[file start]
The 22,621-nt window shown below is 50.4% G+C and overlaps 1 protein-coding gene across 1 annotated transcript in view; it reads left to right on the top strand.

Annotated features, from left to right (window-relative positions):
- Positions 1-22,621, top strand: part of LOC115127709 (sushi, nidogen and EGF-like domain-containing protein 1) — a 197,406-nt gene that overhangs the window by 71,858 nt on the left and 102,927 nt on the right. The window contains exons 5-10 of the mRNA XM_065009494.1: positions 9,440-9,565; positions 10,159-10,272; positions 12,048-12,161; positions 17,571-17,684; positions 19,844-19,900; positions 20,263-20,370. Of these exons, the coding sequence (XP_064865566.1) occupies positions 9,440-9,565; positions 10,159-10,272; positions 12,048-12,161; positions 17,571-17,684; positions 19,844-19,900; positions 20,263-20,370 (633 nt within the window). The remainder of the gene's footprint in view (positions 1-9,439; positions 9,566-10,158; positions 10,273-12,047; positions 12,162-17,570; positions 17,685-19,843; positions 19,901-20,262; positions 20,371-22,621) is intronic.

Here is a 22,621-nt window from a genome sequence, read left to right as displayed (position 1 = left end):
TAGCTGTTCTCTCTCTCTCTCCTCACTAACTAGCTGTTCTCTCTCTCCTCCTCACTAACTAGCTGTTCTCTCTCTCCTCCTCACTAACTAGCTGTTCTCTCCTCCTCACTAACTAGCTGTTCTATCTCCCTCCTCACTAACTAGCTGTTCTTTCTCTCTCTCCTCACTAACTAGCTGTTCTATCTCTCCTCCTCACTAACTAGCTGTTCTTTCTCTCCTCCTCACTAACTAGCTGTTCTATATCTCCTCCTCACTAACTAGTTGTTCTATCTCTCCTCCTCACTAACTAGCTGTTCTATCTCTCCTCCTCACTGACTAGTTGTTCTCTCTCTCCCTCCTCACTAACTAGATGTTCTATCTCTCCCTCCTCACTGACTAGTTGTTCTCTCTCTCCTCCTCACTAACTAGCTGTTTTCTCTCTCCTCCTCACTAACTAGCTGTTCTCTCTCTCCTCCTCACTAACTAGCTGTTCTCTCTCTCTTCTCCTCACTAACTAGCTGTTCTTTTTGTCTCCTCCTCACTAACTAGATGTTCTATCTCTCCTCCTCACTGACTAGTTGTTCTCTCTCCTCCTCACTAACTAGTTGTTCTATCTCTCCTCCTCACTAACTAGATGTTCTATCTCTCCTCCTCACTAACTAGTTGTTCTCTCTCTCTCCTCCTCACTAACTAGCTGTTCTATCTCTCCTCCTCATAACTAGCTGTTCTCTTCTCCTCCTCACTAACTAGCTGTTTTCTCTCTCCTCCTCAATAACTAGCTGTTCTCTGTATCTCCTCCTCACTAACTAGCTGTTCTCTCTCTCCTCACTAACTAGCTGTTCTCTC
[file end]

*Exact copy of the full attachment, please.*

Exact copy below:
The 22,621-nt window shown below is 50.4% G+C and overlaps 1 protein-coding gene across 1 annotated transcript in view; it reads left to right on the top strand.

Annotated features, from left to right (window-relative positions):
- Positions 1-22,621, top strand: part of LOC115127709 (sushi, nidogen and EGF-like domain-containing protein 1) — a 197,406-nt gene that overhangs the window by 71,858 nt on the left and 102,927 nt on the right. The window contains exons 5-10 of the mRNA XM_065009494.1: positions 9,440-9,565; positions 10,159-10,272; positions 12,048-12,161; positions 17,571-17,684; positions 19,844-19,900; positions 20,263-20,370. Of these exons, the coding sequence (XP_064865566.1) occupies positions 9,440-9,565; positions 10,159-10,272; positions 12,048-12,161; positions 17,571-17,684; positions 19,844-19,900; positions 20,263-20,370 (633 nt within the window). The remainder of the gene's footprint in view (positions 1-9,439; positions 9,566-10,158; positions 10,273-12,047; positions 12,162-17,570; positions 17,685-19,843; positions 19,901-20,262; positions 20,371-22,621) is intronic.

Here is a 22,621-nt window from a genome sequence, read left to right as displayed (position 1 = left end):
TAGCTGTTCTCTCTCTCTCTCCTCACTAACTAGCTGTTCTCTCTCTCCTCCTCACTAACTAGCTGTTCTCTCTCTCCTCCTCACTAACTAGCTGTTCTCTCCTCCTCACTAACTAGCTGTTCTATCTCCCTCCTCACTAACTAGCTGTTCTTTCTCTCTCTCCTCACTAACTAGCTGTTCTATCTCTCCTCCTCACTAACTAGCTGTTCTTTCTCTCCTCCTCACTAACTAGCTGTTCTATATCTCCTCCTCACTAACTAGTTGTTCTATCTCTCCTCCTCACTAACTAGCTGTTCTATCTCTCCTCCTCACTGACTAGTTGTTCTCTCTCTCCCTCCTCACTAACTAGATGTTCTATCTCTCCCTCCTCACTGACTAGTTGTTCTCTCTCTCCTCCTCACTAACTAGCTGTTTTCTCTCTCCTCCTCACTAACTAGCTGTTCTCTCTCTCCTCCTCACTAACTAGCTGTTCTCTCTCTCTTCTCCTCACTAACTAGCTGTTCTTTTTGTCTCCTCCTCACTAACTAGATGTTCTATCTCTCCTCCTCACTGACTAGTTGTTCTCTCTCCTCCTCACTAACTAGTTGTTCTATCTCTCCTCCTCACTAACTAGATGTTCTATCTCTCCTCCTCACTAACTAGTTGTTCTCTCTCTCTCCTCCTCACTAACTAGCTGTTCTATCTCTCCTCCTCATAACTAGCTGTTCTCTTCTCCTCCTCACTAACTAGCTGTTTTCTCTCTCCTCCTCAATAACTAGCTGTTCTCTGTATCTCCTCCTCACTAACTAGCTGTTCTCTCTCTCCTCACTAACTAGCTGTTCTCTC